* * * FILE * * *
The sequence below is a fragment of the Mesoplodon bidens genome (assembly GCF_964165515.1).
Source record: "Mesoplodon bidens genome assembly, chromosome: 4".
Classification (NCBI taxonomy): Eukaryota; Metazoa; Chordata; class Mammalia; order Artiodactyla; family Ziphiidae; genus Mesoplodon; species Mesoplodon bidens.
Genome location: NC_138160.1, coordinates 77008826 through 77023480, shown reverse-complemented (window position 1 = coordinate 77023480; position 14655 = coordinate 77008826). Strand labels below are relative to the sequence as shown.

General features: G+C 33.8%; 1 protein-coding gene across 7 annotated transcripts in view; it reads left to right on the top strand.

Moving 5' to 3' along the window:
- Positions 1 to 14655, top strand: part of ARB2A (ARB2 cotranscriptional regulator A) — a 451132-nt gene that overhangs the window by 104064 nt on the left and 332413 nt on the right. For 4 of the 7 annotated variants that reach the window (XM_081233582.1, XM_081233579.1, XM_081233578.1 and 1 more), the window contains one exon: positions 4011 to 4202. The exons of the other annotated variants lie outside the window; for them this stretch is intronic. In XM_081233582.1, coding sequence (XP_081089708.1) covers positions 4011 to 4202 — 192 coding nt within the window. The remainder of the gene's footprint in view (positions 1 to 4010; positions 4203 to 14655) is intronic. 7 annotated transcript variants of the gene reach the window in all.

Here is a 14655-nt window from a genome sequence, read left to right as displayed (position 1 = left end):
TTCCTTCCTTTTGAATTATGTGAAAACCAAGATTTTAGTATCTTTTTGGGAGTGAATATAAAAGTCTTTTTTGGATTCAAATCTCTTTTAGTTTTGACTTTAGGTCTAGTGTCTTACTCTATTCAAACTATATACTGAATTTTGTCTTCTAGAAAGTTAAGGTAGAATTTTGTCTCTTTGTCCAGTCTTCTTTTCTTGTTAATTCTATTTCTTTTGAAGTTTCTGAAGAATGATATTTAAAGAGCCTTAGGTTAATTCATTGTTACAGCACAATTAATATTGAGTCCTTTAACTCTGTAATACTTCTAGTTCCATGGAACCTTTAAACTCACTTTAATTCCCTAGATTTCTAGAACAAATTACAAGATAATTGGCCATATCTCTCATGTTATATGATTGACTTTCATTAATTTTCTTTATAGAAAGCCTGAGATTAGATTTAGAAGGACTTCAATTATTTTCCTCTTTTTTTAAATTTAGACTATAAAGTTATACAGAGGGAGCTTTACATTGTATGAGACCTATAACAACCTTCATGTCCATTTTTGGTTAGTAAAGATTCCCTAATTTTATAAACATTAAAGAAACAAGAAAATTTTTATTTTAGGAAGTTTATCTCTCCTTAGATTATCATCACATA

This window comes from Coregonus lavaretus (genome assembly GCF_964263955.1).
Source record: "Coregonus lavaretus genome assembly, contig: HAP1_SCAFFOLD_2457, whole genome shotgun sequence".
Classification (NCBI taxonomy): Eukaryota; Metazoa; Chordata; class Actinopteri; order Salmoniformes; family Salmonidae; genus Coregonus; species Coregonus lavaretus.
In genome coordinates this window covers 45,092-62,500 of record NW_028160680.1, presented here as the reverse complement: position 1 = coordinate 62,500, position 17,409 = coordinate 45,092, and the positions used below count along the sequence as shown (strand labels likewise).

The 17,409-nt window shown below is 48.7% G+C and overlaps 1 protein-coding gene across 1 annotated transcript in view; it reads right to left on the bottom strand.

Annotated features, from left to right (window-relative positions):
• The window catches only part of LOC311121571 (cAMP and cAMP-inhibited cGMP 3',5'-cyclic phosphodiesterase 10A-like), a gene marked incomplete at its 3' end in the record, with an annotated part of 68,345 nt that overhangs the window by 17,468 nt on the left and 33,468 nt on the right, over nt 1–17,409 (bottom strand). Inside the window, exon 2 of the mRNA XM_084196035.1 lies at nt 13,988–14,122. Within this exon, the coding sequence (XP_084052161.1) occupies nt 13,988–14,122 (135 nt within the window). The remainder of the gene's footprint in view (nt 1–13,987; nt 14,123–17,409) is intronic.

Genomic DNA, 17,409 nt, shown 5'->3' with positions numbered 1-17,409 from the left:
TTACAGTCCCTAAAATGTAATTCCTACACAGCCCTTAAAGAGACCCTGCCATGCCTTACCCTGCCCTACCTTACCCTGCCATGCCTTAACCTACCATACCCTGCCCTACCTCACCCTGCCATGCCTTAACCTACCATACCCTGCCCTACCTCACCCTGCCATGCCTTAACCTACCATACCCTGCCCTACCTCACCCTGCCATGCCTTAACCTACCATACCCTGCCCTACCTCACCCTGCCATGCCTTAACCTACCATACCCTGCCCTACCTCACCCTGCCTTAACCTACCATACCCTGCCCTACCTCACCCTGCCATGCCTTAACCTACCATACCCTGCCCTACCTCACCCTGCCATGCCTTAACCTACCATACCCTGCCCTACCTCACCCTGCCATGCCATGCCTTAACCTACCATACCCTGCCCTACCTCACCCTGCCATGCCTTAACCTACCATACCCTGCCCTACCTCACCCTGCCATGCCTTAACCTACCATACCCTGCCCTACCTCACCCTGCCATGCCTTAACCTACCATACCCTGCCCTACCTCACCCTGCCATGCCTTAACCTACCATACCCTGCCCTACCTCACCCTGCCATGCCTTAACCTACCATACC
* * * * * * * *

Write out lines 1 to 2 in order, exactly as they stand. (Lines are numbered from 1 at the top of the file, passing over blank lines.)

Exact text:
The sequence below is a fragment of the Mesoplodon bidens genome (assembly GCF_964165515.1).
Source record: "Mesoplodon bidens genome assembly, chromosome: 4".